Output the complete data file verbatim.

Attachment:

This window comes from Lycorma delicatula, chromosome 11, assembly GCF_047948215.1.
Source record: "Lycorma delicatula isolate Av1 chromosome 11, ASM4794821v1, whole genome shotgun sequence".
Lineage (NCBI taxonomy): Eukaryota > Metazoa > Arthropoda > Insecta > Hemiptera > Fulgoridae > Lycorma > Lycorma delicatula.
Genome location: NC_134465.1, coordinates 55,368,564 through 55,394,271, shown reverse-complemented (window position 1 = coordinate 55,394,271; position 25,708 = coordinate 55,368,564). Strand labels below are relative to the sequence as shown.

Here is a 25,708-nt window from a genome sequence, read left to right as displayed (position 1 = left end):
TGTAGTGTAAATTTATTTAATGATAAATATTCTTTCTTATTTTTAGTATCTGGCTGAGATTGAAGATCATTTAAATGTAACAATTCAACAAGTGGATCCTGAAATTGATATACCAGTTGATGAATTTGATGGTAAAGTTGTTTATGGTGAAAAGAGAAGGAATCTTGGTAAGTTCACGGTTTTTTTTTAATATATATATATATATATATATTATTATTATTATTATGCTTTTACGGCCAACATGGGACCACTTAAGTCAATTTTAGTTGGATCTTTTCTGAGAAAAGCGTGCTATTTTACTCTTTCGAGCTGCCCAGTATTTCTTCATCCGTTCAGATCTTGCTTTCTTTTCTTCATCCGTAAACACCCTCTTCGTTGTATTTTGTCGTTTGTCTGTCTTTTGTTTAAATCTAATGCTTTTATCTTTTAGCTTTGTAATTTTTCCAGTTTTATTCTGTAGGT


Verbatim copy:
This window comes from Lycorma delicatula, chromosome 11, assembly GCF_047948215.1.
Source record: "Lycorma delicatula isolate Av1 chromosome 11, ASM4794821v1, whole genome shotgun sequence".
Lineage (NCBI taxonomy): Eukaryota > Metazoa > Arthropoda > Insecta > Hemiptera > Fulgoridae > Lycorma > Lycorma delicatula.
Genome location: NC_134465.1, coordinates 55,368,564 through 55,394,271, shown reverse-complemented (window position 1 = coordinate 55,394,271; position 25,708 = coordinate 55,368,564). Strand labels below are relative to the sequence as shown.

Here is a 25,708-nt window from a genome sequence, read left to right as displayed (position 1 = left end):
TGTAGTGTAAATTTATTTAATGATAAATATTCTTTCTTATTTTTAGTATCTGGCTGAGATTGAAGATCATTTAAATGTAACAATTCAACAAGTGGATCCTGAAATTGATATACCAGTTGATGAATTTGATGGTAAAGTTGTTTATGGTGAAAAGAGAAGGAATCTTGGTAAGTTCACGGTTTTTTTTTAATATATATATATATATATATATTATTATTATTATTATGCTTTTACGGCCAACATGGGACCACTTAAGTCAATTTTAGTTGGATCTTTTCTGAGAAAAGCGTGCTATTTTACTCTTTCGAGCTGCCCAGTATTTCTTCATCCGTTCAGATCTTGCTTTCTTTTCTTCATCCGTAAACACCCTCTTCGTTGTATTTTGTCGTTTGTCTGTCTTTTGTTTAAATCTAATGCTTTTATCTTTTAGCTTTGTAATTTTTCCAGTTTTATTCTGTAGGT